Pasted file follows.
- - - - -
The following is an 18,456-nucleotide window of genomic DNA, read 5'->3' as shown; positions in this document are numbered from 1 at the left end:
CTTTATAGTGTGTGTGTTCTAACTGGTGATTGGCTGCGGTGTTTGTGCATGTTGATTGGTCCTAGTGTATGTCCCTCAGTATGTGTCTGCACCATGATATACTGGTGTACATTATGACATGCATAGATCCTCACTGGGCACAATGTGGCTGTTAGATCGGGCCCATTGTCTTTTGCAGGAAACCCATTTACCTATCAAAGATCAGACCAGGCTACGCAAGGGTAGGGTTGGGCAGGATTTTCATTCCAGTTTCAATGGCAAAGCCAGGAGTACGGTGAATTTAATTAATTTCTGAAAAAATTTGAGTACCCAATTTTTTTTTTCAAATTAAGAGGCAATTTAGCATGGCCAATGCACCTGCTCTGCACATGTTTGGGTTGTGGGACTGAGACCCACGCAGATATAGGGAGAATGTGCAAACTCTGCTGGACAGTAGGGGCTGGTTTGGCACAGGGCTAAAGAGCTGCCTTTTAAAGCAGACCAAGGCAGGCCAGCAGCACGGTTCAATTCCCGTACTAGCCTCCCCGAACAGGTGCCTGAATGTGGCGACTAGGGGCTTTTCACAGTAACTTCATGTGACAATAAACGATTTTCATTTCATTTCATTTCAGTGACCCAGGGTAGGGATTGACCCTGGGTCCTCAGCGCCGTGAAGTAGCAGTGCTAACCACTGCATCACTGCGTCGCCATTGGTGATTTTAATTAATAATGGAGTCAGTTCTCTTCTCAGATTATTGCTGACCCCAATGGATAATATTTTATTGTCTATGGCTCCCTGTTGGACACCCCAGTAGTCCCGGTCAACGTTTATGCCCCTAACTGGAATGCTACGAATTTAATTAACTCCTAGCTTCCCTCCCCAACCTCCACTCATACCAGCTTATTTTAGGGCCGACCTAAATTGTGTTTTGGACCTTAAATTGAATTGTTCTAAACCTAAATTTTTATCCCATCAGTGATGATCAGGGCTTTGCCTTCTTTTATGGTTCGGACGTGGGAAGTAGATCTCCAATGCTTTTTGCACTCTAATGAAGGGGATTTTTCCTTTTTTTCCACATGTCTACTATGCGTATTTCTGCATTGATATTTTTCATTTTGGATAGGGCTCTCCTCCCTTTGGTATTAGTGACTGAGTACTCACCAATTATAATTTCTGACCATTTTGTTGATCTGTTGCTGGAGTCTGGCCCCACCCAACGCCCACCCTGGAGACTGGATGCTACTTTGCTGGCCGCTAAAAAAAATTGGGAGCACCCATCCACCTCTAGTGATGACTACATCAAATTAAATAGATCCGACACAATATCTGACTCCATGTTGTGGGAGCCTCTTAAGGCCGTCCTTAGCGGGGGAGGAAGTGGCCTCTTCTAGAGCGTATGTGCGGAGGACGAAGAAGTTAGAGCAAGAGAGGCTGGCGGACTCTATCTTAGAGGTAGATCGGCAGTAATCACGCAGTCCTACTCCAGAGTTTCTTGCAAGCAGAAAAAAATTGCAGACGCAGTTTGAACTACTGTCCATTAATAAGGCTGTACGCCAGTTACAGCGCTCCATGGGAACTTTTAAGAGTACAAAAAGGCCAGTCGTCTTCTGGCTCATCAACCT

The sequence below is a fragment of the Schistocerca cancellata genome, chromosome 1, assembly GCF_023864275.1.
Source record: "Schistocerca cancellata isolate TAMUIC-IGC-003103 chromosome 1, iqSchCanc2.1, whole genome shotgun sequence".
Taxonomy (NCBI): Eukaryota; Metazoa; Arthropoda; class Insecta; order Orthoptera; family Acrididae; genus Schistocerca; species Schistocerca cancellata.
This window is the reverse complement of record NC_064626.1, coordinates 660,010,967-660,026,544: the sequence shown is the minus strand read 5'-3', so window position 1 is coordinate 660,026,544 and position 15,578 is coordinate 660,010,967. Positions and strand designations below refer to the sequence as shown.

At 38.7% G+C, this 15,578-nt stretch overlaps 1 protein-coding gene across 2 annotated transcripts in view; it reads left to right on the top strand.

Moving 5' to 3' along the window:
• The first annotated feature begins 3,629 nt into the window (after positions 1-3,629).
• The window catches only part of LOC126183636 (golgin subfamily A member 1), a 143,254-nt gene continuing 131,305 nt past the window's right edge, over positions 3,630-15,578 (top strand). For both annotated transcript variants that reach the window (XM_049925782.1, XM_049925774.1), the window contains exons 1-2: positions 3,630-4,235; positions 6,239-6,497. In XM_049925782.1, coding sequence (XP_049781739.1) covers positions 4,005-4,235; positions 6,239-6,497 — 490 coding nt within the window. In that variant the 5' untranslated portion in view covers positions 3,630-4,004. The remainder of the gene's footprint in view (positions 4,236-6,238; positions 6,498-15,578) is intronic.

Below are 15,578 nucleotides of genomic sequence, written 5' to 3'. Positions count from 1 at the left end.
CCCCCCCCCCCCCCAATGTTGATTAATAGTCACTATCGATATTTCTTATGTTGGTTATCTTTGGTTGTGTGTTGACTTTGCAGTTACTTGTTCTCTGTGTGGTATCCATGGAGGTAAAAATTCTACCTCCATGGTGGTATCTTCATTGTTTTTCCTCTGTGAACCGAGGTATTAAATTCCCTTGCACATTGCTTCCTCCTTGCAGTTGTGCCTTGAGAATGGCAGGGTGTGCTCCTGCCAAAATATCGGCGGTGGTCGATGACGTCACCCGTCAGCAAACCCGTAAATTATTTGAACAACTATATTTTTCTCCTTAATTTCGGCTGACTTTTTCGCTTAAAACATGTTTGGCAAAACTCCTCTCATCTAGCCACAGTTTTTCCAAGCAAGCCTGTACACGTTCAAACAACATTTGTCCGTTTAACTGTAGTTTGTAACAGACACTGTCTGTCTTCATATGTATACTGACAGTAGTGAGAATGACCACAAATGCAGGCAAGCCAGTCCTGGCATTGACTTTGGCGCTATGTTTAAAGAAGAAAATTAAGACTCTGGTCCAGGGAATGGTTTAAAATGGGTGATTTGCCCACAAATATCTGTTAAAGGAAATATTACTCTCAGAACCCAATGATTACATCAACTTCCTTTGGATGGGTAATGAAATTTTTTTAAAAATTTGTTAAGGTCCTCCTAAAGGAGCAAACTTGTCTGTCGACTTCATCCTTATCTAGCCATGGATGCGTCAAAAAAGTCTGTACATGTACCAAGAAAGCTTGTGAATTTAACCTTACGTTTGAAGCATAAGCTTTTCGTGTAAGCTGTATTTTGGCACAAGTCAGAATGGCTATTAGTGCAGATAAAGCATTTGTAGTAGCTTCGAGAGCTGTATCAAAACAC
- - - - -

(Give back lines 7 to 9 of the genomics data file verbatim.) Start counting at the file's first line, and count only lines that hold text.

At 38.7% G+C, this 15,578-nt stretch overlaps 1 protein-coding gene across 2 annotated transcripts in view; it reads left to right on the top strand.

Moving 5' to 3' along the window:
• The first annotated feature begins 3,629 nt into the window (after positions 1-3,629).